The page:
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October 01, 2014
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MESSAGE FROM SECRETARY-TREASURER
Steven P. Vairma

Steve Vairma's Column:

"Trade agreements must contain labor rights"

This year is the 20th anniversary of the North American Free Trade Agreement (NAFTA), but it isn't time for a birthday celebration, at least not for a million U.S. workers who have lost jobs since the trade agreement was enacted two decades ago.

That's why American unions are working to kill so-called "fast track" legislation that eliminates the Constitutional authority of Congress to ensure that provisions of trade agreements are in the best interest of American workers and their families.

Fast track would allow Congress to pass with no debate the Trans-Pacific Partnership (TPP), the largest and possibly most destructive internantional trade agreement ever.  In the past, such legislation has sometimes been crafted in secret with "help" from corporate lobbyists.

The World Trade Organization (WTO), a group of trade ministers and heads of state, enforces trade rules.  When NAFTA was implemented by the U.S. Canada and Mexico in 1994, it included side agreements on workers' rights and environmental issues.  They were never enforced by the WTO, and to this day labor, environmental and certain agricultural rights issues have never been addressed in global trade agreements.

And that has become a huge problem for American workers.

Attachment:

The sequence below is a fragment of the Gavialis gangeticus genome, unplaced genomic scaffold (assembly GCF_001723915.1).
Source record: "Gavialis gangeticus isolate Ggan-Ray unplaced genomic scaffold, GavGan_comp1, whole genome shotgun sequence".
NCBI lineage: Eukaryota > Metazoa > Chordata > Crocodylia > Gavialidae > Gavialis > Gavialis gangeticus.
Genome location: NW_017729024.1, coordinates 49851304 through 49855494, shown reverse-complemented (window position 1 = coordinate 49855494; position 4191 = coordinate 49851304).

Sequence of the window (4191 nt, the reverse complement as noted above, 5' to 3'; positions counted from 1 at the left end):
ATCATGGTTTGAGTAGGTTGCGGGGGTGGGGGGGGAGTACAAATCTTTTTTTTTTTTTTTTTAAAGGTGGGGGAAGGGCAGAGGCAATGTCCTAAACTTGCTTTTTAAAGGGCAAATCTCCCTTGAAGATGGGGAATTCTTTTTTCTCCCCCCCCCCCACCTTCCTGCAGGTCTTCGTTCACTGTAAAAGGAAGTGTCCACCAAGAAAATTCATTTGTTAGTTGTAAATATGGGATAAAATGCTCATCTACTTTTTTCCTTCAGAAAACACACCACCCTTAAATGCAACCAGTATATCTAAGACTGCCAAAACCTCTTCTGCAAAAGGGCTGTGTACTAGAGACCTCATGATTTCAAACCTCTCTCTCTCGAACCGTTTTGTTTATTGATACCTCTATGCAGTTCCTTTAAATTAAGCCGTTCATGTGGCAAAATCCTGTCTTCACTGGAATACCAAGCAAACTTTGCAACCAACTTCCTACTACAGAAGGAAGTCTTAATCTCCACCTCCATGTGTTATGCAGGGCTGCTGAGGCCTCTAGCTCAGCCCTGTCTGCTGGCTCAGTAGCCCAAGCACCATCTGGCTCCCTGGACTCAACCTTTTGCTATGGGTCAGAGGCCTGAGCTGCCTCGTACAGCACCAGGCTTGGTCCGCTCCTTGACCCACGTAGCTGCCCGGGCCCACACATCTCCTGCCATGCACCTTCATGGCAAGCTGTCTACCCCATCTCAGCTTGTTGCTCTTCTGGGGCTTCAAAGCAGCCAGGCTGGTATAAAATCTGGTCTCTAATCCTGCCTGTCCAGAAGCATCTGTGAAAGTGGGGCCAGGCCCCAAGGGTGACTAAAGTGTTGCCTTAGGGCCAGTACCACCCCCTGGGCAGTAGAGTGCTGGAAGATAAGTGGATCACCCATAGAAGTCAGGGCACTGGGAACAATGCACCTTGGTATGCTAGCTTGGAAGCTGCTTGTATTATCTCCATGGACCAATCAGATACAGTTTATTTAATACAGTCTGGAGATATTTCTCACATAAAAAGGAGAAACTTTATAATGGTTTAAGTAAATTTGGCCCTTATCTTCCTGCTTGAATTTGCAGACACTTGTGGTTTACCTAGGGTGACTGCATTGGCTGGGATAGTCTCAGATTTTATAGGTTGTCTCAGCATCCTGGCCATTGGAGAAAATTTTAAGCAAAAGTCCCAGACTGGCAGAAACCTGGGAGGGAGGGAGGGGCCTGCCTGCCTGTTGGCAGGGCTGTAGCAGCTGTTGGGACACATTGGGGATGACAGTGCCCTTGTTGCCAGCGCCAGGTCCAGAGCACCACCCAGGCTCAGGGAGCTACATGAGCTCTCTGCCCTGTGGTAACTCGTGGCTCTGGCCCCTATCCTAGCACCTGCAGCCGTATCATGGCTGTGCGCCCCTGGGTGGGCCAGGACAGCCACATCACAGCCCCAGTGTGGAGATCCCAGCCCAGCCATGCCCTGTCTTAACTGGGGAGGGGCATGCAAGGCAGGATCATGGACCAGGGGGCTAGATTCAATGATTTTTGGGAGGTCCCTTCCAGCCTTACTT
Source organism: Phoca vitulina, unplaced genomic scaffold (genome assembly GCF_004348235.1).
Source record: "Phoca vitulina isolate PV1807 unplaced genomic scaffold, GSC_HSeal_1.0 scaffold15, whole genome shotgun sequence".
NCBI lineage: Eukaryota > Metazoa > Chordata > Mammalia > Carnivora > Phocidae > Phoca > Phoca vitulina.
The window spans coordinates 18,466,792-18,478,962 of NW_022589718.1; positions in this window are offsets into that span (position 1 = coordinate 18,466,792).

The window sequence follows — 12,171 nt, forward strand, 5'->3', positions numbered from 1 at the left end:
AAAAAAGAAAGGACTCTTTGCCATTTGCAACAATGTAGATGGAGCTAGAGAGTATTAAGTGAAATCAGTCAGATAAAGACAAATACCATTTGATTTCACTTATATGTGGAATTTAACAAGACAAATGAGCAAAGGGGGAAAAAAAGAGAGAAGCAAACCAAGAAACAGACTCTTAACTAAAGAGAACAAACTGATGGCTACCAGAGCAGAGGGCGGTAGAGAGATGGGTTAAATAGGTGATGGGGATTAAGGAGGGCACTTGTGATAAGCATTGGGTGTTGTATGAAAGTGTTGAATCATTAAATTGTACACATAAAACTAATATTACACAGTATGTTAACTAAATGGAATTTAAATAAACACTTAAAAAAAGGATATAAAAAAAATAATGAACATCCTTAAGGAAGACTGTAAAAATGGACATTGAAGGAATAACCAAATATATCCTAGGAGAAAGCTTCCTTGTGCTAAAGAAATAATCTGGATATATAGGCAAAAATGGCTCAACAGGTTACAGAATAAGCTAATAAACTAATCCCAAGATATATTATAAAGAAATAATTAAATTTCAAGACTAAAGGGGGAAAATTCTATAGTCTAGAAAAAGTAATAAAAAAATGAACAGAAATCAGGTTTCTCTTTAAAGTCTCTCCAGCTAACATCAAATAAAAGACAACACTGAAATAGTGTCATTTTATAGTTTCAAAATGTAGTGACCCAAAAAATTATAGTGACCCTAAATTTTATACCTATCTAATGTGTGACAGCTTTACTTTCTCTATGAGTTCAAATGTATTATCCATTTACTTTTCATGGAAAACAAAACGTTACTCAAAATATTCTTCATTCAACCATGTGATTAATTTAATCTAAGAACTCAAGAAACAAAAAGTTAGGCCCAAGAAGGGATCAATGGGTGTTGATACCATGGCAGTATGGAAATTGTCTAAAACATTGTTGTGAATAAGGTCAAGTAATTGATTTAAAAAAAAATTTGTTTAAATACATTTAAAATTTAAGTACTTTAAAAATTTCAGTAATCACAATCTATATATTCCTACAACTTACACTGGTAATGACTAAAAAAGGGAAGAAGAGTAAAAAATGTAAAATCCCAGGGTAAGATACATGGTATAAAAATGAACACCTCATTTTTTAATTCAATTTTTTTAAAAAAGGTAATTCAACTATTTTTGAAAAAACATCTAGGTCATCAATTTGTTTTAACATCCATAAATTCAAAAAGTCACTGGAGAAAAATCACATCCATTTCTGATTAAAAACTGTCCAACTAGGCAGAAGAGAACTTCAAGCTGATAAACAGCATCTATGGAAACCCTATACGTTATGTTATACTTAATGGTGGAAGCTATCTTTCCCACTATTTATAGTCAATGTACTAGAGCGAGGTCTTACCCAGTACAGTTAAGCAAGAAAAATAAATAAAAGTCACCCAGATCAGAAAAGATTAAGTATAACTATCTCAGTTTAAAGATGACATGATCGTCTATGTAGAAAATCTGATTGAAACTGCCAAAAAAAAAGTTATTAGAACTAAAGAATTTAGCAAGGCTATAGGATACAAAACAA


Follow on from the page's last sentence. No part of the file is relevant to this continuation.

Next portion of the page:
"By establishing the principle that U.S. corporations could relocate production elsewhere and sell back into the United States, NAFTA undercut the bargaining power of American workers, which had driven the expansion of the middle class since the end of World War II," says Jeff Faux, founding president of the Economic Policy Institute, a respected Washington think tank on political and economic issues facing working people.

"The result has been 20 years of stagnant wages and the upward redistribution of income, wealth and political power."

Faux says that in addition to killing nearly a million U.S. manufacturing jobs, NAFTA also gave American employers the capability to force workers to accept lower wages by threatening to move operations to Mexico if labor costs weren't lowered.

He also points out that NAFTA has become the template for rules of the emerging global economy, in which benefits flow to capital and the costs to labor, a "doctrine of socialism for capital and free markets for labor."

Union leaders realize that global trade agreements will not go away.  Like it or not, we know America will be involved in the world economy for the foreseeable future, if not forever.

But so-called free trade agreements ought also to be fair trade agreements.  There is nothing fair about the agreements that have been "negotiated" by the United States.

Because workers' rights aren't included in WTO rules, countries are not permitted to withdraw trade preferences from WTO members, even for egregious violations of workers' rights.

If the current congressional debate over fast track broadens the discourse on international trade into the public sector, the WTO may eventually be forced to confront these issues.  It has already been broadened as many disparate groups - including some Tea Party politicans - have joined in opposing fast track.

Nothing is more effective than the glare of public scrutiny in ensuring the interests of all parties - not just the multi national corporations are considered when trade agreements are negotiated.

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